ESIC scheme adds 13.37 lakh new members in September this year

Share



Around 13.37 lakh new members joined the ESIC-run social security scheme in September this year as against 13.42 lakh in the previous month, official data showed on Thursday, giving a perspective on formal sector employment in the country.


The latest data is part of a report released by Statistical Office (NSO).





Gross new enrolments with Employees’ State Insurance Corporation (ESIC) were 10.76 lakh in April, 8.90 lakh in May, 10.65 lakh in June, 13.40 lakh in July and 13.42 lakh in August this year, the latest data showed.


June, July and August figures show an increase in enrolments after easing of COVID-induced restrictions by states post the second wave of the pandemic that hit the country in mid April this year.


The NSO report showed that gross enrolments of new subscribers with were 1.15 crore in 2020-21 compared to 1.51 crore in 2019-20 and 1.49 crore in 2018-19.


During September 2017 to March 2018, around 83.35 lakh new subscribers joined the scheme. The report said gross new enrolments with from September 2017 to September 2021 were 5.70 crore.


The NSO report is based on the payroll data of new subscribers of various social security schemes run by ESIC, the Employees’ Provident Fund Organisation (EPFO) and the Pension Fund Regulatory and Development Authority (PFRDA).


It has been releasing such data of these bodies since April 2018, covering the period starting from September 2017.


According to the report, net new enrolments with retirement fund body EPFO stood at 15.41 lakh in September, up from 13.60 lakh in August 2021.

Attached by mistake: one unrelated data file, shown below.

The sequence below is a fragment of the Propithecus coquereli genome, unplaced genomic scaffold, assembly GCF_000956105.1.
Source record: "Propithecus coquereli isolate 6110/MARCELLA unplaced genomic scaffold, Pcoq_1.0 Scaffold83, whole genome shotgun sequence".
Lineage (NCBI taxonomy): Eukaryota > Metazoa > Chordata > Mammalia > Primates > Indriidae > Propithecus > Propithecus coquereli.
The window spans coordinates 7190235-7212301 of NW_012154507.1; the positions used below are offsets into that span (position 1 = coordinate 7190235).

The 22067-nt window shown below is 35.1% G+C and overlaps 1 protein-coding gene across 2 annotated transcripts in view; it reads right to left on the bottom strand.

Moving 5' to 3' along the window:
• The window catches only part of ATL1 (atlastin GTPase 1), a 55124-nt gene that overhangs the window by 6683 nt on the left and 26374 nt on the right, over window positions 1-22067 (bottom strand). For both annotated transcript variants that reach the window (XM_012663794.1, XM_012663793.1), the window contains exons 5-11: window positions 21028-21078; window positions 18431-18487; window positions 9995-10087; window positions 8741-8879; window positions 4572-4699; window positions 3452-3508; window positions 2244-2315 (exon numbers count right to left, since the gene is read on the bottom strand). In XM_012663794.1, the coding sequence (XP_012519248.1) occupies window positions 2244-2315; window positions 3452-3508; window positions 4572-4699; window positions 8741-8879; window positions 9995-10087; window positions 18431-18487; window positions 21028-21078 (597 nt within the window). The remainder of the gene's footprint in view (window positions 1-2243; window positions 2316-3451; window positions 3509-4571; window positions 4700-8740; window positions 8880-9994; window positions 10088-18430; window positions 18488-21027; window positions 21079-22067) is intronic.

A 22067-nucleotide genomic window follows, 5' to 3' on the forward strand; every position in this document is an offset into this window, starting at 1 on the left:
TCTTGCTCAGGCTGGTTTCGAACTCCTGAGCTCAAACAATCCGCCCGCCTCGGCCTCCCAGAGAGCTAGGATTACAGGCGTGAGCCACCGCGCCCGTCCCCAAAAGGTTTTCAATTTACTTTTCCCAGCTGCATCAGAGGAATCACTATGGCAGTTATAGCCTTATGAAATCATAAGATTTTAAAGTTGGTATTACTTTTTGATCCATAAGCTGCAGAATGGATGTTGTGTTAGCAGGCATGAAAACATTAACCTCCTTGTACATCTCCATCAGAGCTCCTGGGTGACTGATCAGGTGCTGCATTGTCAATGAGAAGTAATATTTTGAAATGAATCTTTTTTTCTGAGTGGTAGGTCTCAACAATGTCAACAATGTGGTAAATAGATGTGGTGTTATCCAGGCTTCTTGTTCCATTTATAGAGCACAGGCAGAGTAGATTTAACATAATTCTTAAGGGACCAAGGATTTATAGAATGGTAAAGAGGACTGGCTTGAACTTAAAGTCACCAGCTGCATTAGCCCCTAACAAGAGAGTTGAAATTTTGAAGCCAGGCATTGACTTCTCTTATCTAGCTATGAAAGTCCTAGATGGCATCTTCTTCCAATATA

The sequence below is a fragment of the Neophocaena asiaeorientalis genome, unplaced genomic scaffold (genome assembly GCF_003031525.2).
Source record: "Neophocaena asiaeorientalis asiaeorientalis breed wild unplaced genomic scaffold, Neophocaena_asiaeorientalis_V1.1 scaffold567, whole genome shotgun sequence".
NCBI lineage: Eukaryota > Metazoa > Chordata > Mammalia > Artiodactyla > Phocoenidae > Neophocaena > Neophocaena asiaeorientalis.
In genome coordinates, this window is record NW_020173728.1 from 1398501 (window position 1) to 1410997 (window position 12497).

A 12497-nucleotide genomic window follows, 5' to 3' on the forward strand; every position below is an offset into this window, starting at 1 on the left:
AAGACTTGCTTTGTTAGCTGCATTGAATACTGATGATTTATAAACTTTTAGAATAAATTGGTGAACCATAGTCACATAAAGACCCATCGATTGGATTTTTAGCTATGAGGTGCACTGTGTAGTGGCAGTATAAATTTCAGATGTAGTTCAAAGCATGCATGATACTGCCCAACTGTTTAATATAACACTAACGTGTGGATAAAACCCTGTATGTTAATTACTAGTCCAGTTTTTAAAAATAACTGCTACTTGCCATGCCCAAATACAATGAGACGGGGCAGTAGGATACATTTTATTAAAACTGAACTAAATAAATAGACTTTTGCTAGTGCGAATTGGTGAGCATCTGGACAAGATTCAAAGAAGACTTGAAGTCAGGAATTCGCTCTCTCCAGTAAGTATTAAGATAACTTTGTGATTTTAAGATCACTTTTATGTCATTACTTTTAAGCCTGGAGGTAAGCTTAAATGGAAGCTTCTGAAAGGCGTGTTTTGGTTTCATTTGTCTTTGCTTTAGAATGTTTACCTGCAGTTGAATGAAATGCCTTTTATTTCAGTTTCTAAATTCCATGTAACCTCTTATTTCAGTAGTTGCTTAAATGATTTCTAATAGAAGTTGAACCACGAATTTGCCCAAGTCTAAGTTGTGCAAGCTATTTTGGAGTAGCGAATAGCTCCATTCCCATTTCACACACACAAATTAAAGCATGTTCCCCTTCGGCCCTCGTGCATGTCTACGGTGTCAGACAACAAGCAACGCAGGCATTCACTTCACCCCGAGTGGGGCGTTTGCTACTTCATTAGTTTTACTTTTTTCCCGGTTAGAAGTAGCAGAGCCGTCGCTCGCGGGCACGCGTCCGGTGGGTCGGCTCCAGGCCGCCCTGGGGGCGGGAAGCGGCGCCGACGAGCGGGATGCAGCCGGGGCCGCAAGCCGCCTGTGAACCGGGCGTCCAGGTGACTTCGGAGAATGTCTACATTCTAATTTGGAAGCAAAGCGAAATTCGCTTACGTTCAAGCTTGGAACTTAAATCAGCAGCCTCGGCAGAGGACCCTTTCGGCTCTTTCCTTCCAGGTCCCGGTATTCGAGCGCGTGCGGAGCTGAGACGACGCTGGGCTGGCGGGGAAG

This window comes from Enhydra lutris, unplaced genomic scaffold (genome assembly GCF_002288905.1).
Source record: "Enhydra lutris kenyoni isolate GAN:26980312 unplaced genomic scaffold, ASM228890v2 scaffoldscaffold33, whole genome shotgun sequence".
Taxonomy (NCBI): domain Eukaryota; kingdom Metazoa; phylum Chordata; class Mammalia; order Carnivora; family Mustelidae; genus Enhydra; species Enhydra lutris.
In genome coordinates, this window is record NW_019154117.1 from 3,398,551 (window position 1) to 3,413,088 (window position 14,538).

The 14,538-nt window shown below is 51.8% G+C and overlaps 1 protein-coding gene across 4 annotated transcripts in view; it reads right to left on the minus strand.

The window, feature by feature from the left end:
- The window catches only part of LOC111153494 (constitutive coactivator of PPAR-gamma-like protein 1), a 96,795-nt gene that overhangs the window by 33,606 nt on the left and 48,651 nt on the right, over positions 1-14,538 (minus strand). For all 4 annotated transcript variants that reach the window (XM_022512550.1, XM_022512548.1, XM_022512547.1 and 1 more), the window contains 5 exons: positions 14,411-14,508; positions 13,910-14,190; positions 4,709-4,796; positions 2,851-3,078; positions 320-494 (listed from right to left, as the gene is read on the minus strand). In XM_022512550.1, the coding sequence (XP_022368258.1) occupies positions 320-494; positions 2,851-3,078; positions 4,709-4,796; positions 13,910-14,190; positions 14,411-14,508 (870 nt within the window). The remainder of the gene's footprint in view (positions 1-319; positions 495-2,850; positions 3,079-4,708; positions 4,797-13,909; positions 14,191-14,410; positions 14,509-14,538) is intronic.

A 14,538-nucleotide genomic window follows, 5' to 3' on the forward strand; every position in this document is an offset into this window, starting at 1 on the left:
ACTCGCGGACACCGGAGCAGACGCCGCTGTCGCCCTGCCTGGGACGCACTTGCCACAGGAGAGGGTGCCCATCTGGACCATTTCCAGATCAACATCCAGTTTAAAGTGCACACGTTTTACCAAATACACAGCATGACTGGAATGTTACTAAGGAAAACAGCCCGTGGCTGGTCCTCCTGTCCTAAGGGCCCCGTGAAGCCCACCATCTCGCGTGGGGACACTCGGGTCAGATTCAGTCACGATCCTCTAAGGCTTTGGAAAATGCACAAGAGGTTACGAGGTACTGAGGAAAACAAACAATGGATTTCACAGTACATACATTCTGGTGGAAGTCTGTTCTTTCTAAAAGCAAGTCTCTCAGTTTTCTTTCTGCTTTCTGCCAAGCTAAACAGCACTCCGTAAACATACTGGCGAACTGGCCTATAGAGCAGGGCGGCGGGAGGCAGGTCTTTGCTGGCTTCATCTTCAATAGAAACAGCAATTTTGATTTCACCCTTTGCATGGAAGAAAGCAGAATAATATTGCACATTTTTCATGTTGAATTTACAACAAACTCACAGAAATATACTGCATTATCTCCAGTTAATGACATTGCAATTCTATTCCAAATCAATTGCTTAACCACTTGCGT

It showed that during September 2017 to September 2021, around 4.71 crore (gross) new subscribers joined the Employees’ Provident Fund scheme.


The report, titled ‘Payroll Reporting in India: An Employment Perspective – September 2021’, said since the number of subscribers is from various sources, there are elements of overlap and the estimates are not additive.


NSO also said the report gives different perspectives on the levels of employment in the formal sector and does not measure employment at a holistic level.

(Only the headline and picture of this report may have been reworked by the Business Standard staff; the rest of the content is auto-generated from a syndicated feed.)

Dear Reader,

Business Standard has always strived hard to provide up-to-date information and commentary on developments that are of interest to you and have wider political and economic implications for the country and the world. Your encouragement and constant feedback on how to improve our offering have only made our resolve and commitment to these ideals stronger. Even during these difficult times arising out of Covid-19, we continue to remain committed to keeping you informed and updated with credible news, authoritative views and incisive commentary on topical issues of relevance.

We, however, have a request.

As we battle the economic impact of the pandemic, we need your support even more, so that we can continue to offer you more quality content. Our subscription model has seen an encouraging response from many of you, who have subscribed to our online content. More subscription to our online content can only help us achieve the goals of offering you even better and more relevant content. We believe in free, fair and credible journalism. Your support through more subscriptions can help us practise the journalism to which we are committed.

Support quality journalism and subscribe to Business Standard.

Digital Editor





Source link

Leave a Reply

Your email address will not be published. Required fields are marked *